mov __libc_csu_fini@GOTPCREL(%rip), %R8_LP
    mov __libc_csu_init@GOTPCREL(%rip), %RCX_LP

    mov main@GOTPCREL(%rip), %RDI_LP
#else
    /* Pass address of our own entry points to .fini and .init.  */
    mov $__libc_csu_fini, %R8_LP
    mov $__libc_csu_init, %RCX_LP

    mov $main, %RDI_LP
#endif

    /* Call the user's main function, and exit with its value.
       But let the libc call main.  Since __libc_start_main in
       libc.so is called very early, lazy binding isn't relevant
       here.  Use indirect branch via GOT to avoid extra branch
       to PLT slot.  In case of static executable, ld in binutils
       2.26 or above can convert indirect branch into direct
       branch.  */
    call *__libc_start_main@GOTPCREL(%rip)

which ends up calling __libc_start_main as expected.

Unfortunately -static makes the bt from main not show as much info:

#0  main () at hello.c:3
#1  0x0000000000402560 in __libc_start_main ()
#2  0x0000000000401c3e in _start ()

If we remove -static and start from starti, we get instead:

=> 0x7ffff7fd0100 <_start>:     mov    %rsp,%rdi
   0x7ffff7fd0103 <_start+3>:   callq  0x7ffff7fd0df0 <_dl_start>
   0x7ffff7fd0108 <_dl_start_user>:     mov    %rax,%r12
   0x7ffff7fd010b <_dl_start_user+3>:   mov    0x2c4e7(%rip),%eax        # 0x7ffff7ffc5f8 <_dl_skip_args>
   0x7ffff7fd0111 <_dl_start_user+9>:   pop    %rdx

By grepping the source for _dl_start_user this seems to come from sysdeps/x86_64/dl-machine.h:L147

/* Initial entry point code for the dynamic linker.
   The C function `_dl_start' is the real entry point;
   its return value is the user program's entry point.  */
#define RTLD_START asm ("\n\
.text\n\
    .align 16\n\
.globl _start\n\
.globl _dl_start_user\n\
_start:\n\
    movq %rsp, %rdi\n\
    call _dl_start\n\
_dl_start_user:\n\
    # Save the user entry point address in %r12.\n\
    movq %rax, %r12\n\
    # See if we were run as a command with the executable file\n\
    # name as an extra leading argument.\n\
    movl _dl_skip_args(%rip), %eax\n\
    # Pop the original argument count.\n\
    popq %rdx\n\

and this is presumably the dynamic loader entry point.

If we break at _start and continue, this seems to end up in the same location as when we used -static, which then calls __libc_start_main.

TODO:

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Somewhat related question: Who receives the value returned by main()?

main() is an ordinary C function, so it requires certain things to be initialized before it is called. These are related to:

  • Setting up a valid stack
  • Creating a valid argument list (usually on the stack)
  • Initializing the interrupt-handling hardware
  • Initializing global and static variables (including library code)

The last item includes such things as setting up a memory pool that malloc() and free() can use, if your environment supports dynamic memory allocation. Similarly, any form of "standard I/O" that your system might have access to will also be initialized.

Pretty much anything else is going to be application-dependent, and will have to be initialized from within main(), before you enter your "main loop".

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    \$\begingroup\$ Except for maybe setting up an MMU (memory management unit), I have never seen the C startup code (crt0.s for example) actually do any I/O initialization, this is usually done right at the top of main using a series of C function calls. \$\endgroup\$
    – tcrosley
    Sep 20, 2016 at 18:35
  • \$\begingroup\$ @tcrosley: Like I said, "might have access to". It's rare, but I've seen it done. In most systems with MMUs, you're running under an OS, not on the bare metal, so the environment for main() is more like running on a desktop system. \$\endgroup\$
    – Dave Tweed
    Sep 20, 2016 at 18:38
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    \$\begingroup\$ main is most certainly not an ordinary C function. There are many very specific rules that apply to main, such as no prototype, implicit return 0 etc. The allowed forms of main are also special and dictated by the given compiler - so unlike when declaring/defining regular functions, the programmer cannot decide the function format. \$\endgroup\$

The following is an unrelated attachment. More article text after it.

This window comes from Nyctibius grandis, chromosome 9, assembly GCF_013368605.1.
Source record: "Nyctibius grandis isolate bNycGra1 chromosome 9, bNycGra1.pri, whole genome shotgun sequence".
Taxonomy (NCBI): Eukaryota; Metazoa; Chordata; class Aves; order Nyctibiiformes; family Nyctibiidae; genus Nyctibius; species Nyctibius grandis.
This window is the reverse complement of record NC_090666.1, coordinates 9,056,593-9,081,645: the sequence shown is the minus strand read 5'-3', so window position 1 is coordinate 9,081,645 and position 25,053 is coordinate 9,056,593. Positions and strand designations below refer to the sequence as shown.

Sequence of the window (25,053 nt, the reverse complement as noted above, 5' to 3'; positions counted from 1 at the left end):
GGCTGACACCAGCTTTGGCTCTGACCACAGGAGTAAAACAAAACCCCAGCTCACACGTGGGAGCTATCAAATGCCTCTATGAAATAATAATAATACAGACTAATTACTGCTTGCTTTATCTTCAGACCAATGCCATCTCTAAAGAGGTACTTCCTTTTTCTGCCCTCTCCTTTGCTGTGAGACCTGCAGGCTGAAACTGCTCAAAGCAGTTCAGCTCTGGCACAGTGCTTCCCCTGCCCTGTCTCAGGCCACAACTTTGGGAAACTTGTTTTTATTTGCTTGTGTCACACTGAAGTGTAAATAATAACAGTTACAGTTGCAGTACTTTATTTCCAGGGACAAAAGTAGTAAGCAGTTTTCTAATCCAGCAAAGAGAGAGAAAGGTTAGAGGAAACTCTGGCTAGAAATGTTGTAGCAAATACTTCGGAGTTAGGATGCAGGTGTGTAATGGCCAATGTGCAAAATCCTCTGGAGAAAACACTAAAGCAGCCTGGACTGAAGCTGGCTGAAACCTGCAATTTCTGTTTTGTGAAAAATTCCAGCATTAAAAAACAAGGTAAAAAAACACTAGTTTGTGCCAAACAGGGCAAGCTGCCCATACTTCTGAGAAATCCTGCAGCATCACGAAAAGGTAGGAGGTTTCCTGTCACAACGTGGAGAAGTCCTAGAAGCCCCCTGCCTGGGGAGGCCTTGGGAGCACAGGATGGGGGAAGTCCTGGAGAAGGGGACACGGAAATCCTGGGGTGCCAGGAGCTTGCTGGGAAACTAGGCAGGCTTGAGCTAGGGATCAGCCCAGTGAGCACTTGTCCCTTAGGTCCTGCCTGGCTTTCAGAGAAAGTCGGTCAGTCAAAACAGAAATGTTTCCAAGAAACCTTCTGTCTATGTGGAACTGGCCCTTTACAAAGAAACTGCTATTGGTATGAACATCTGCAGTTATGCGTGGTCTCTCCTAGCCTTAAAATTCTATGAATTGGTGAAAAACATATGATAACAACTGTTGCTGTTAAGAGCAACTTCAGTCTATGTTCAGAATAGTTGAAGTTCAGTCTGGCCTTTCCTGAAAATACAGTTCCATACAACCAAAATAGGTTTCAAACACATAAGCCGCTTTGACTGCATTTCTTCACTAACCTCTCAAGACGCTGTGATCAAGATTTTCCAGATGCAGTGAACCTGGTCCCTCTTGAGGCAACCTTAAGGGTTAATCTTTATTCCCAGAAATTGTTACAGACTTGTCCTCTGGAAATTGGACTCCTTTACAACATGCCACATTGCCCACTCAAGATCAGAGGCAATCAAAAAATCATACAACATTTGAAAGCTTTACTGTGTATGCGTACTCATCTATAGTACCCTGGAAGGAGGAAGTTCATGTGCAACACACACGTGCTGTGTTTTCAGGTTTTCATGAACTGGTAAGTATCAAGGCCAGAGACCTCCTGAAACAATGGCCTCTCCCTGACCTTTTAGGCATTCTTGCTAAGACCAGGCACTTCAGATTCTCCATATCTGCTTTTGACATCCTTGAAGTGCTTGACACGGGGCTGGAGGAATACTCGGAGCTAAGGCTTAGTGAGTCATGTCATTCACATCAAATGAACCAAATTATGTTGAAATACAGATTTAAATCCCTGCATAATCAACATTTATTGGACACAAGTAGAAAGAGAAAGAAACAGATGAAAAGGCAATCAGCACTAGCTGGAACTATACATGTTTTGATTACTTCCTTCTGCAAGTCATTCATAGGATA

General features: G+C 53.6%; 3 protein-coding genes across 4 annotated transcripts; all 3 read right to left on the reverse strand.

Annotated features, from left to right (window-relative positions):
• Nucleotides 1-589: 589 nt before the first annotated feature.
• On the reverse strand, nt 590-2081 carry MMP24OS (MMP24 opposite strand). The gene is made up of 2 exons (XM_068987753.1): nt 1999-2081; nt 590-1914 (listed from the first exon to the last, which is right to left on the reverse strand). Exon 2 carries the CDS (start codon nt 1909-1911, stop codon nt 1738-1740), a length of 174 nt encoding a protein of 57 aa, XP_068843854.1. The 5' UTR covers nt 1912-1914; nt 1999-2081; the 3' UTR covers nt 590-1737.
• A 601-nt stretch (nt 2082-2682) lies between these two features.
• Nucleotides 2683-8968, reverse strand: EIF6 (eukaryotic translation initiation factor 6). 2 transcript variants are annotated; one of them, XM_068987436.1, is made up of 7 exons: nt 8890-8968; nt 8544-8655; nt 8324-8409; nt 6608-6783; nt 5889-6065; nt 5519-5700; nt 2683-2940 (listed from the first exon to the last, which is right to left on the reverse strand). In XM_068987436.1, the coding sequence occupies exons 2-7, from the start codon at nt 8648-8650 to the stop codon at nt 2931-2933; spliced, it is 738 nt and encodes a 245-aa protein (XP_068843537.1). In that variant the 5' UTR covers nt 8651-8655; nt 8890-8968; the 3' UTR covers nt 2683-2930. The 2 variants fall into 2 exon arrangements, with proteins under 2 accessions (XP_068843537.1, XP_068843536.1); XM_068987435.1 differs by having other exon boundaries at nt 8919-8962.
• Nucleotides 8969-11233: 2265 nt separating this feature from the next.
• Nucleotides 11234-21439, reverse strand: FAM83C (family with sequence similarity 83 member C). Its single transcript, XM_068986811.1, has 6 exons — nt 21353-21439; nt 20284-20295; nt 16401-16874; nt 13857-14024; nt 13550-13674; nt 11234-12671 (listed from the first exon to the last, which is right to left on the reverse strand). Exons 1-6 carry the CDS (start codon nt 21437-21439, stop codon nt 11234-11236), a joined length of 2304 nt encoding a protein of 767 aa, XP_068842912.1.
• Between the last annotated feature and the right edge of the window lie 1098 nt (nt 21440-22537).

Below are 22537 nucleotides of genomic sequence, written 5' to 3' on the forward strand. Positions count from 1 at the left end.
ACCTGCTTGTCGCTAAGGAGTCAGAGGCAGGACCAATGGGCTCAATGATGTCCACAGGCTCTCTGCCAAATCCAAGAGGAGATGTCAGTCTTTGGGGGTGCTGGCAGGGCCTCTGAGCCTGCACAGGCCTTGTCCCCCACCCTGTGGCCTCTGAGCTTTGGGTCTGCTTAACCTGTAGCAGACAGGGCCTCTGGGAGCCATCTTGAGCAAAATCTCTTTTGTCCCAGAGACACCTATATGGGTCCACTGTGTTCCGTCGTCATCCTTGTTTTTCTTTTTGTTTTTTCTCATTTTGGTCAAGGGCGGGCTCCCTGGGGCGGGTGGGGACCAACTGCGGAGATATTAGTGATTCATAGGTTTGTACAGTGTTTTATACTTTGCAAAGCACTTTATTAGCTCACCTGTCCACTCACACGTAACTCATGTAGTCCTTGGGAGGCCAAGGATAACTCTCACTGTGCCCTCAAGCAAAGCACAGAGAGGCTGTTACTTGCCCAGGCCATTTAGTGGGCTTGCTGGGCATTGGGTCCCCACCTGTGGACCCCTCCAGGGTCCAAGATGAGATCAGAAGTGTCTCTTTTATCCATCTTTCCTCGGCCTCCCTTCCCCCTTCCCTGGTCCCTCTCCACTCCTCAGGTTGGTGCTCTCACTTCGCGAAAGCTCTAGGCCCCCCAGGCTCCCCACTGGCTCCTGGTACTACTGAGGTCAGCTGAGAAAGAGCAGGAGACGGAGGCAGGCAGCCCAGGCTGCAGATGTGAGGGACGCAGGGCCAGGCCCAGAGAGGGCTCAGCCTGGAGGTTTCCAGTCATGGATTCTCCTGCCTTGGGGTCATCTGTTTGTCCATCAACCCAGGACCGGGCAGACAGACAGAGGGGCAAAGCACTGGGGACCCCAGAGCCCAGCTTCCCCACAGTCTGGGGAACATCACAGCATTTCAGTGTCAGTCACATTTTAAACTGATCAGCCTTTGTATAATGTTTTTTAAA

– Lundin
    Sep 21, 2016 at 11:06
  • \$\begingroup\$ Regarding MMU, it is quite common that even simple microcontrollers have some form limited MMU. Some devices allow custom memory mapping of registers, RAM, flash etc. As for more complex devices, they don't necessarily have an OS. I've done some bare metal Power PC projects - it has a rather complex MMU which obviously needs to be initialized very early on, even before the stack is initialized. \$\endgroup\$
    – Lundin
    Sep 21, 2016 at 11:09
  • \$\begingroup\$ As for I/O initialization from start-up code, I've never seen that either. I have however written such code myself, for example when the MCU has all pins set as input by default. On some sensitive applications, you might then want to set them as outputs as soon as possible for EMC reasons. Also, professional programs initialize fundamental safety features like watchdog and brown-out detect as early as possible, often before main. Amateur/hobbyist/wannabe programmers often do the massive copy-down of data to all RAM cells in .data and .bss with no wdog or LVD yet activated. \$\endgroup\$
    – Lundin
    Sep 21, 2016 at 11:19
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On a typical embedded system, startup code will at minimum will have to load all initialized variables with their defined values and zero out all uninitialized variables. Depending upon the hardware platform, it may also have to configure the CPU stack pointer [on some hardware platforms, a reset will automatically set the stack pointer to the top of memory, but on other platforms it must be set manually] or configure various other features in the CPU or memory controller.

The startup code is usually pretty short and simple, and some platforms may document how it works and allow a user to substitute something else (e.g. if an embedded system will need to have a user-supplied startup routine copy some code from a serial flash chip into RAM and then execute it, it may make sense to have initialized variables be part of the code image, rather than having their initial values be part of the code image which is copied to another area of RAM on startup but then ignored thereafter).